Wednesday, March 15, 2006

Voting Fraud in Ohio + O'Connor & Ginsburg Speak Out

One of the greatest travesties of the 2004 election was Democratic presidential candidate John Kerry's failure to challenge the problematic results in Ohio, a state controlled by Republicans who are under multiple investigations for a host of outrageous financial improprieties, including grand theft, fraud, and money laundering to support the Bush-Cheney campaign. (There's even a bizarre, murder-tinged angle involving Florida governor Jeb Bush and his state's Toll Authority!) There were many indications that the voting process and counting went awry, but Kerry didn't ask for a recount, thus giving his imprimatur to the idea that Bush had been legitimately elected. (Matt Taibbi wrote a great piece in the New York Press on how strange the 2004 Ohio results were. As he pointed )

BlackwellDespite Kerry's indifference or timorousness, take your pick, local politicians and parties decided to challenge the count (and recount). The Libertarian and Green presidential candidates (though not Kerry and Democrats) sued to require a legal recount which--are you ready--has yet to take place! Two years later, and no one still knows what the official, legal count in Ohio was! Oh, yes, there was a recount, but it violated state law, not that that stopped Bush-Cheney Ohio Re-Election Co-Chairman, Secretary of State, and now ultra-right-wing Christianist candidate for governor J. Kenneth Blackwell (a Black man, pictured at right, who recently decided to address and trumpet the fact that he'd addressed, then conceal that he'd a addressed a secretive far right organization, the Council for National Policy, whose members include a notorious White supremacist and far right crackpots; okay, I could easily be talking about the Republican Party in Congress, but you get where I'm coming from). The Libertarians and Greens haven't given up, though.

In populous Cuyahoga County, whose seat is Cleveland, a range of shenanigans were alleged to have taken place. Two county Election Board officials had already been charged, and now, according to BradBlog, a third, Jacqueline Maiden, has been indicted. Quoting the AP report, BradBlog says

The third highest ranking employee at the Cuyahoga County Board of Elections has been indicted on charges of mishandling ballots during the 2004 presidential election recount.

Jacqueline Maiden is the third board worker charged with six counts alleging that Ohio laws were not followed in the selection and review of ballots for the recount.
Maiden, now the board's elections coordinator, was the director of the elections division during the recount in December 2004.

Two other board workers, Rosie Grier and Kathleen Dreamer, were indicted in August and scheduled for trial May 8. Dreamer was the manager of the board's ballot department and Grier was an assistant manager.

(I know, but it's not that Rosie Grier. I think.)

The three employees continue to work at the Elections Board, however, despite their indictments, just as Ohio's Republican Governor Bob Taft remains in office despite having been convicted of an ethics violation related to the larger state and federal investigations of the Tom and Bernadette Noe-GOP financial scandals.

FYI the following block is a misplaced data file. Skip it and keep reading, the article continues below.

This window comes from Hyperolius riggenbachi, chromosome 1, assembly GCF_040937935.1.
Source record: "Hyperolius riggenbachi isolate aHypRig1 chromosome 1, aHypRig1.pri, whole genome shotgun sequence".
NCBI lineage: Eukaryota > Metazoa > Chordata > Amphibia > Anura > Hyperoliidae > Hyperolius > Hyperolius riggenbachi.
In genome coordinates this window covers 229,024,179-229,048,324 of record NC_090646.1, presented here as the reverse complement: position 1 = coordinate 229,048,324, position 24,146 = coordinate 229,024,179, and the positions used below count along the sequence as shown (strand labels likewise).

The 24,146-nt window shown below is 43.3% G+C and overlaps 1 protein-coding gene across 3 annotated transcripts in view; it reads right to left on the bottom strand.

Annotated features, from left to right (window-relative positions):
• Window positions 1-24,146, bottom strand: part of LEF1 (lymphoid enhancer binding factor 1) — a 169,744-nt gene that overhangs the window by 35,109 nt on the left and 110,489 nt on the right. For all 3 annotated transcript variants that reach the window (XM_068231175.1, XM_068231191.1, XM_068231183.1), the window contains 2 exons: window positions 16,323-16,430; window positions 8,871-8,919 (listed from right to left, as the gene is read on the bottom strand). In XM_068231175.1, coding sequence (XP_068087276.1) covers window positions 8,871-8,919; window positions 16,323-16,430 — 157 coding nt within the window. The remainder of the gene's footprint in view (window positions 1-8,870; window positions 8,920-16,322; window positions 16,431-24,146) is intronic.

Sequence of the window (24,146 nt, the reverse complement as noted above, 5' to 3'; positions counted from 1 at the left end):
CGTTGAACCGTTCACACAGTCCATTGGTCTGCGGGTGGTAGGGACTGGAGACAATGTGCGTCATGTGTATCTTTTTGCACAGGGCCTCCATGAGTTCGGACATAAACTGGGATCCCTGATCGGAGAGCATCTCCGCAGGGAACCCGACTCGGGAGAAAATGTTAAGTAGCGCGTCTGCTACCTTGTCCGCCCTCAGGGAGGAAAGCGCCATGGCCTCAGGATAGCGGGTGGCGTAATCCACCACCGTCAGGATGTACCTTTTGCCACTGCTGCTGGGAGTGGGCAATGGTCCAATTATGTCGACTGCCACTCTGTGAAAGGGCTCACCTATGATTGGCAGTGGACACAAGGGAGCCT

Last year, Ohio posted highly unusual--statistically problematic--results in its ballot referendums, bucking a Democratic tide all across the US. But do you think anyone is going to look into what happened in November 2005 by the time this fall's election rolls around? They still haven't had a legal recount of the 2004 election! The media simply don't give a damn because they support the status quo and above all want to provide Bush, the best friend megacorporations ever had, with legitimacy. The Republicans surely don't care, and if Blackwell was able to "game" the recount this past time, Lord knows he's going to do all he can to ensure he waltzes into office later this year.

As for the Democrats...oh well, you recall what they did to Paul Hackett, right?


O'ConnorSpeaking of flawed elections and those who make them happen, it didn't take long. Just a few months after stepping down, former Supreme Court Associate Justice Sandra Day O'Connor is speaking out about the danger caused by right-wing threats against the federal judiciary. In a March 9, 2006 speech at Georgetown University that both Raw Story and NPR's Supreme Court correspondent Nina Totenberg publicized (the transcript is here), O'Connor specifically singled out comments by former House leader and GOP powerhouse Tom DeLay and Texas's extremist Senator John Cornyn. Such comments, she noted, posed a threat to what remains of the US's liberal democratic republic and, if not opposed and addressed, pave the way for dictatorship. As Totenberg recounted,

I, said O’Connor, am against judicial reforms driven by nakedly partisan reasoning. Pointing to the experiences of developing countries and former communist countries where interference with an independent judiciary has allowed dictatorship to flourish, O’Connor said we must be ever-vigilant against those who would strongarm the judiciary into adopting their preferred policies. It takes a lot of degeneration before a country falls into dictatorship, she said, but we should avoid these ends by avoiding these beginnings.